Finally, I was in labor.
Well, I had actually been in labor for the last 24-ish hours. But, now I was finally at the hospital, and they wouldn’t be sending me home this time. Not empty handed, at least. Not without a precious little bundle of pink.
After discovering that I was already dilated 8 centimeters, the nurse quickly realized that I couldn’t stay in triage where she originally had me lay. She knew she couldn’t ask me to get up and walk to the new room, as I was clearly uncomfortable, and having a hard time with the most basic of movements. She called for the nurses to clear out of the nurses station, the short narrow hallway that led to the labor and delivery rooms. They all exited and stood aside, watching as they wheeled me and my bed through. They pulled the bed out of the room I’d be entering, then wheeled mine into it’s place.
Once settled in my new room, on came the ID bracelets, the monitors, and the blood pressure cuff. Once again, they drew blood. I tried not to squirm, but the contractions made it hard to hold still. Then came the IV. I’d spent months dreading having it inserted, but I was so uncomfortable in the moment, that I didn’t even care.
After I was all hooked up, the nurse came to check me again.
Her face drew concern, and she mumbled something about my pelvic bone. But it mustn’t have been too important. She continued on with her tasks.
They asked if I wanted an epidural, and I hesitated, knowing I was so close to the end. Conversations with my mom flashed across my mind. It’s the hardest getting to 10. But once your stretched that big it just becomes kind of numb. I wanted her to be right. If that was the case, I was so close to the pain letting up a little bit, maybe. Numbness sounded awfully nice right about now.
But, something inside of me begged to get the epidural. I asked for it, but was told that it may not take effect in time to do me any good. I requested it anyway.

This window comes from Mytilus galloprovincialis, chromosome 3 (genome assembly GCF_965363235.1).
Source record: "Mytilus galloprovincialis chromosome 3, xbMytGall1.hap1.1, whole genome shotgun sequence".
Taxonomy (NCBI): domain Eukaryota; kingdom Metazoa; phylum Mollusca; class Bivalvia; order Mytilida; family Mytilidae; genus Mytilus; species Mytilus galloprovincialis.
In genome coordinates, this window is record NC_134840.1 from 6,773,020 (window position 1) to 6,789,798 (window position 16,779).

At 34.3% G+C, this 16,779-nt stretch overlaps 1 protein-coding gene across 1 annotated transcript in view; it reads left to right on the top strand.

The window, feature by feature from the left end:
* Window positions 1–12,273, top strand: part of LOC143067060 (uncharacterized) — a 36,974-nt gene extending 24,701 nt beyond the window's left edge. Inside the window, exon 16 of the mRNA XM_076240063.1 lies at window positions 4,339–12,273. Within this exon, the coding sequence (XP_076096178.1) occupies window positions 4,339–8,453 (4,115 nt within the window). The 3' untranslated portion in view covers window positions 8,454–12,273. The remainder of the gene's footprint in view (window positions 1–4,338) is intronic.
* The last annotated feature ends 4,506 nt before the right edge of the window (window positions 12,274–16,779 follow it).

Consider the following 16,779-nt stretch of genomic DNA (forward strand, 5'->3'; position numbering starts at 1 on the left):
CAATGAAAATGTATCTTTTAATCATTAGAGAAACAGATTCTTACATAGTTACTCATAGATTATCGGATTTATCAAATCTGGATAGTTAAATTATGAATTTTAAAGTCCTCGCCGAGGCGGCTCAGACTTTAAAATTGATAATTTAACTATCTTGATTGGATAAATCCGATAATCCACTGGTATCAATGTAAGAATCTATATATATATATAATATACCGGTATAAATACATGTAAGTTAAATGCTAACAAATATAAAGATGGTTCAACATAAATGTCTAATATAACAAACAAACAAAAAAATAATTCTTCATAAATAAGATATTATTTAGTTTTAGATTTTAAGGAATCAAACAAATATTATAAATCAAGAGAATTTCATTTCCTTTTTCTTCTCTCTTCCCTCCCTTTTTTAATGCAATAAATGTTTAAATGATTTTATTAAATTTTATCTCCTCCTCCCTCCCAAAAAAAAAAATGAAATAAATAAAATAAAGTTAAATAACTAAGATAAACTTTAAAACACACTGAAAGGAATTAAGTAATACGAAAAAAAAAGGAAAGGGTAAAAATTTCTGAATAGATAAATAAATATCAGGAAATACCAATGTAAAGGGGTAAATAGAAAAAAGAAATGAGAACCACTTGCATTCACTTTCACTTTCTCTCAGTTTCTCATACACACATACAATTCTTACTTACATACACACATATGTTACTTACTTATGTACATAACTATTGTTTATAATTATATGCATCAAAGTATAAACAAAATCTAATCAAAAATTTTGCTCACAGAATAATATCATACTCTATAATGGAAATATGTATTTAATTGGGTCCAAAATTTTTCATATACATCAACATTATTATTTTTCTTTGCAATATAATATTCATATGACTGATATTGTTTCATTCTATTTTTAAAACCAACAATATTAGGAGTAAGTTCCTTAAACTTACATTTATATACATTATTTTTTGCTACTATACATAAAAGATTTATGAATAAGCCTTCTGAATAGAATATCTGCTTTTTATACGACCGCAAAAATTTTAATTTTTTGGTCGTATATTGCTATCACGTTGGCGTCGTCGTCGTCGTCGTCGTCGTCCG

A few minutes later, the ultrasound tech rolled her little cart into my room and parked herself next to me. I pulled up my gown and she squirted on the gel, and began her examination of baby. I wasn’t expecting to see her during delivery. I did my best to hold still and breathe through the contractions. Sometime around then, my husband rushed into the room, grabbing my hand to kiss it. The tech told us she’d never performed an ultrasound on someone that was 9 centimeters dialated before, and assured me that I was handling this labor like a champ. A few times, she had to pull her wand away because my body tensed in pain at the burn caused by each contraction. My husband squeezed my hand tighter, whispering to my heart, You’re not alone. Then when the burning subsided, she continued on. Baby was head down, and her heart was doing fine. The tech packed up her things and rolled on out of there.
Shortly after that, the epidural crew showed up. They booted my husband and mom out of the room, and helped me sit up on the edge of the bed. They handed me a pillow and told me to hug it as tightly as I could with my back arched and chin down.
“Does your back ever hurt?”
What kind of question is that, I thought. “Sometimes? Not normally.” I didn’t know where she was going with this. “Why?”
“You have some scoliosis.”
Oh. Great, I thought. Just add that to the list of other things I didn’t know I had before. I hated how my body had kept so many secrets from me.
“You can’t move, okay? You need to hold absolutely still.”
How could I hold absolutely still? I was nearing 10 centimeters, and the burning was only getting stronger. I knew I couldn’t do it alone. God, please help me. Ease the contractions. Please.
I sat there and squeezed while they wiped and poked and taped. And even though it took about 10 minutes, I didn’t have one single contraction.
They helped me lay down and warned me not to move so that I wouldn’t pull the needle out from the friction against the bed. It didn’t take long for the liquid sedative to ease my discomfort entirely. My legs got fuzzy, my hips became numb. Then the epidural crew left, and they sent my husband and mom back in.
They were surprised at how quickly I’d changed. My tenseness was exchanged for peace, and my gritted teeth for a smile of relief. I could smile and talk now. And I could give and take a joke or two, which helped when the nurse came in next to install a catheter. The thought of a catheter seemed so gross before, but now it was a welcome tool that ensured I’d never have to leave this bed for the foreseeable future. I was feeling pretty good.